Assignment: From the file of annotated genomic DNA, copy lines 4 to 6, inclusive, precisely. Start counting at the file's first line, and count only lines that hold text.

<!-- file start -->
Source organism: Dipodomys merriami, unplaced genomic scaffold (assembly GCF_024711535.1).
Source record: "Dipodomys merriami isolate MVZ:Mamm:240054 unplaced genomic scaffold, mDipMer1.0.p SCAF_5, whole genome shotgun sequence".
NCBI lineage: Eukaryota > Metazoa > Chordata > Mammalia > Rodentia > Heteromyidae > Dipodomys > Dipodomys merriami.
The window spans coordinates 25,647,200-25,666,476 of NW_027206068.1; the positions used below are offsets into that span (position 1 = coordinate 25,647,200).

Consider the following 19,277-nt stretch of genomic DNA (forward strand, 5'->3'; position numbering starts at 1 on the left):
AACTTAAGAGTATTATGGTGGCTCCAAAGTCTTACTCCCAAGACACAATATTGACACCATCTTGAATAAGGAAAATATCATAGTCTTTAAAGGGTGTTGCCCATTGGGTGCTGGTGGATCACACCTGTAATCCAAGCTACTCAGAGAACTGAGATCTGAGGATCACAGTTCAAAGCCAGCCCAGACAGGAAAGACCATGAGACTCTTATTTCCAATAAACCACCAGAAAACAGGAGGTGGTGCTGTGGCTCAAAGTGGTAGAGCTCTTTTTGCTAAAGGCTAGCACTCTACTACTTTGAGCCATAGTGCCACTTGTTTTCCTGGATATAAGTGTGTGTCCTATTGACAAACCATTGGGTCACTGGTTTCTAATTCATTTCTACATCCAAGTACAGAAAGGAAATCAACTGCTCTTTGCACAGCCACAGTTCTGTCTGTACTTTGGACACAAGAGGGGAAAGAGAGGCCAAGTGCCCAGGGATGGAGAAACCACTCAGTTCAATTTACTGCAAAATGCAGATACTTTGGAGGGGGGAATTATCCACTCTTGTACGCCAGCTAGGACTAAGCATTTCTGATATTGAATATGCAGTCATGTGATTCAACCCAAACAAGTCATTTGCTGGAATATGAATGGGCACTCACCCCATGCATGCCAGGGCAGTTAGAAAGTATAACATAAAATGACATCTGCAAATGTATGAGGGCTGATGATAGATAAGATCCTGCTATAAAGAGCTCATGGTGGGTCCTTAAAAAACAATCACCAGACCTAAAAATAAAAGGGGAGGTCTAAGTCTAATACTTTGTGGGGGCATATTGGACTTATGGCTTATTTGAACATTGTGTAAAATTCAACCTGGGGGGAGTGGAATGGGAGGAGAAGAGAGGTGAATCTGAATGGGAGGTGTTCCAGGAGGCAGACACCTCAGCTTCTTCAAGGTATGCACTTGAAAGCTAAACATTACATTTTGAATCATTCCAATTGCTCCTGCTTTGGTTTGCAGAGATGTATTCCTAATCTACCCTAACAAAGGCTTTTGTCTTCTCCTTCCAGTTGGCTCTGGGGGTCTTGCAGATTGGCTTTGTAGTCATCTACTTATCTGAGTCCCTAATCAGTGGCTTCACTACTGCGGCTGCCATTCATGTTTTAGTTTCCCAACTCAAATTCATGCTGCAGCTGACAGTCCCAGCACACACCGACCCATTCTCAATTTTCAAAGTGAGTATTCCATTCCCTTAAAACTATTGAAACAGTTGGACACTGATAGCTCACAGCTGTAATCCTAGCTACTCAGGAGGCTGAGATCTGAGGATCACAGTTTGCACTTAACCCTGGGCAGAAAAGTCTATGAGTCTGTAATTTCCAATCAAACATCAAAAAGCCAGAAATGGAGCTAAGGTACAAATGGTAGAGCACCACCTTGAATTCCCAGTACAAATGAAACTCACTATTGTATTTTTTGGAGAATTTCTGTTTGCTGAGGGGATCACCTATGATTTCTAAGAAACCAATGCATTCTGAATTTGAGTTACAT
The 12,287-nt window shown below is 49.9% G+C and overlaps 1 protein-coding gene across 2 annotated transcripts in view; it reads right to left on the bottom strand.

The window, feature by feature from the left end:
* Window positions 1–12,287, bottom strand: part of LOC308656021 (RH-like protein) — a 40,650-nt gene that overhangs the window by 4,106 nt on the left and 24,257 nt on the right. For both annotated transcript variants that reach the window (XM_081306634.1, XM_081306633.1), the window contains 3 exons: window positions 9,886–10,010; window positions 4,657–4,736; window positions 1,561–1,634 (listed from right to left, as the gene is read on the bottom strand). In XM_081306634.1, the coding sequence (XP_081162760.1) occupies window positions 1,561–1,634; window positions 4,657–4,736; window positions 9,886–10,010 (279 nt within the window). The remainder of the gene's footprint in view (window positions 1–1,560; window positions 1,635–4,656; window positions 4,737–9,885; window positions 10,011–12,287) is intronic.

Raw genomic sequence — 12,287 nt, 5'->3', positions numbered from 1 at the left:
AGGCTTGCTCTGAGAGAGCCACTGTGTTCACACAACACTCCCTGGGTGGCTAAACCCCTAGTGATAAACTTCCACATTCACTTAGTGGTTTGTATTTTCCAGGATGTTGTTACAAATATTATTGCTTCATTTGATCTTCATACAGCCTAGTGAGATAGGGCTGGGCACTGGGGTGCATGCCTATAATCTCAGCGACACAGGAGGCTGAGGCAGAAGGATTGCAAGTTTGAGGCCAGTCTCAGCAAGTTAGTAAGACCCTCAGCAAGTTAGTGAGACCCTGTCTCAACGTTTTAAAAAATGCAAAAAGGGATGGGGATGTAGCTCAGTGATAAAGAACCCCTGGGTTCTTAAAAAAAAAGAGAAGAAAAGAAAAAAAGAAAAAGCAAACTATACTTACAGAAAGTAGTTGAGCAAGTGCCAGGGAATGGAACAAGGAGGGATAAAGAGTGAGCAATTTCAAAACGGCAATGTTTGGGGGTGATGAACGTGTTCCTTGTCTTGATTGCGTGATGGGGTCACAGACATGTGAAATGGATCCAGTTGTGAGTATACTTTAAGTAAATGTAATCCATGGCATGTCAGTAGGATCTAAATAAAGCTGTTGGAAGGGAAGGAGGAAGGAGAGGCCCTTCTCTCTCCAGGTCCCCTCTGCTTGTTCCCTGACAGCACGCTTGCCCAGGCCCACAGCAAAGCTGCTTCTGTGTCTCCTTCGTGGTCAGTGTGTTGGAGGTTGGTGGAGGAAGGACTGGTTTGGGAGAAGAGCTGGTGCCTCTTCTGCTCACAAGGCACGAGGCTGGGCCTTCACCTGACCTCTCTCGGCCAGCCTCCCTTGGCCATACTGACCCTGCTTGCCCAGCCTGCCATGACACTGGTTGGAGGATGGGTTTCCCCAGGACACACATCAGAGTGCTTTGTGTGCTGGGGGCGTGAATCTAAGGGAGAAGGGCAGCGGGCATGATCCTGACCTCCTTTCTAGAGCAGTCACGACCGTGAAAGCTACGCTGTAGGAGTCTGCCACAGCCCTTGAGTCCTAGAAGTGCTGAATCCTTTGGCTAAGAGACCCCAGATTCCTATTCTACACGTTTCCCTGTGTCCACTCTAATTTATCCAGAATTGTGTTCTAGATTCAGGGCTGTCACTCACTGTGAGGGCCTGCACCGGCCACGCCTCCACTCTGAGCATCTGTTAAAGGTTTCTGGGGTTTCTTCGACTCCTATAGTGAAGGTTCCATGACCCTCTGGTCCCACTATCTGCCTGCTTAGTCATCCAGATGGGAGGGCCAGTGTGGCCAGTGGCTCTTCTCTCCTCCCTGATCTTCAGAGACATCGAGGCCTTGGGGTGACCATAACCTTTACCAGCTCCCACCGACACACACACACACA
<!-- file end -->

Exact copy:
The window spans coordinates 25,647,200-25,666,476 of NW_027206068.1; the positions used below are offsets into that span (position 1 = coordinate 25,647,200).

Consider the following 19,277-nt stretch of genomic DNA (forward strand, 5'->3'; position numbering starts at 1 on the left):
AACTTAAGAGTATTATGGTGGCTCCAAAGTCTTACTCCCAAGACACAATATTGACACCATCTTGAATAAGGAAAATATCATAGTCTTTAAAGGGTGTTGCCCATTGGGTGCTGGTGGATCACACCTGTAATCCAAGCTACTCAGAGAACTGAGATCTGAGGATCACAGTTCAAAGCCAGCCCAGACAGGAAAGACCATGAGACTCTTATTTCCAATAAACCACCAGAAAACAGGAGGTGGTGCTGTGGCTCAAAGTGGTAGAGCTCTTTTTGCTAAAGGCTAGCACTCTACTACTTTGAGCCATAGTGCCACTTGTTTTCCTGGATATAAGTGTGTGTCCTATTGACAAACCATTGGGTCACTGGTTTCTAATTCATTTCTACATCCAAGTACAGAAAGGAAATCAACTGCTCTTTGCACAGCCACAGTTCTGTCTGTACTTTGGACACAAGAGGGGAAAGAGAGGCCAAGTGCCCAGGGATGGAGAAACCACTCAGTTCAATTTACTGCAAAATGCAGATACTTTGGAGGGGGGAATTATCCACTCTTGTACGCCAGCTAGGACTAAGCATTTCTGATATTGAATATGCAGTCATGTGATTCAACCCAAACAAGTCATTTGCTGGAATATGAATGGGCACTCACCCCATGCATGCCAGGGCAGTTAGAAAGTATAACATAAAATGACATCTGCAAATGTATGAGGGCTGATGATAGATAAGATCCTGCTATAAAGAGCTCATGGTGGGTCCTTAAAAAACAATCACCAGACCTAAAAATAAAAGGGGAGGTCTAAGTCTAATACTTTGTGGGGGCATATTGGACTTATGGCTTATTTGAACATTGTGTAAAATTCAACCTGGGGGGAGTGGAATGGGAGGAGAAGAGAGGTGAATCTGAATGGGAGGTGTTCCAGGAGGCAGACACCTCAGCTTCTTCAAGGTATGCACTTGAAAGCTAAACATTACATTTTGAATCATTCCAATTGCTCCTGCTTTGGTTTGCAGAGATGTATTCCTAATCTACCCTAACAAAGGCTTTTGTCTTCTCCTTCCAGTTGGCTCTGGGGGTCTTGCAGATTGGCTTTGTAGTCATCTACTTATCTGAGTCCCTAATCAGTGGCTTCACTACTGCGGCTGCCATTCATGTTTTAGTTTCCCAACTCAAATTCATGCTGCAGCTGACAGTCCCAGCACACACCGACCCATTCTCAATTTTCAAAGTGAGTATTCCATTCCCTTAAAACTATTGAAACAGTTGGACACTGATAGCTCACAGCTGTAATCCTAGCTACTCAGGAGGCTGAGATCTGAGGATCACAGTTTGCACTTAACCCTGGGCAGAAAAGTCTATGAGTCTGTAATTTCCAATCAAACATCAAAAAGCCAGAAATGGAGCTAAGGTACAAATGGTAGAGCACCACCTTGAATTCCCAGTACAAATGAAACTCACTATTGTATTTTTTGGAGAATTTCTGTTTGCTGAGGGGATCACCTATGATTTCTAAGAAACCAATGCATTCTGAATTTGAGTTACAT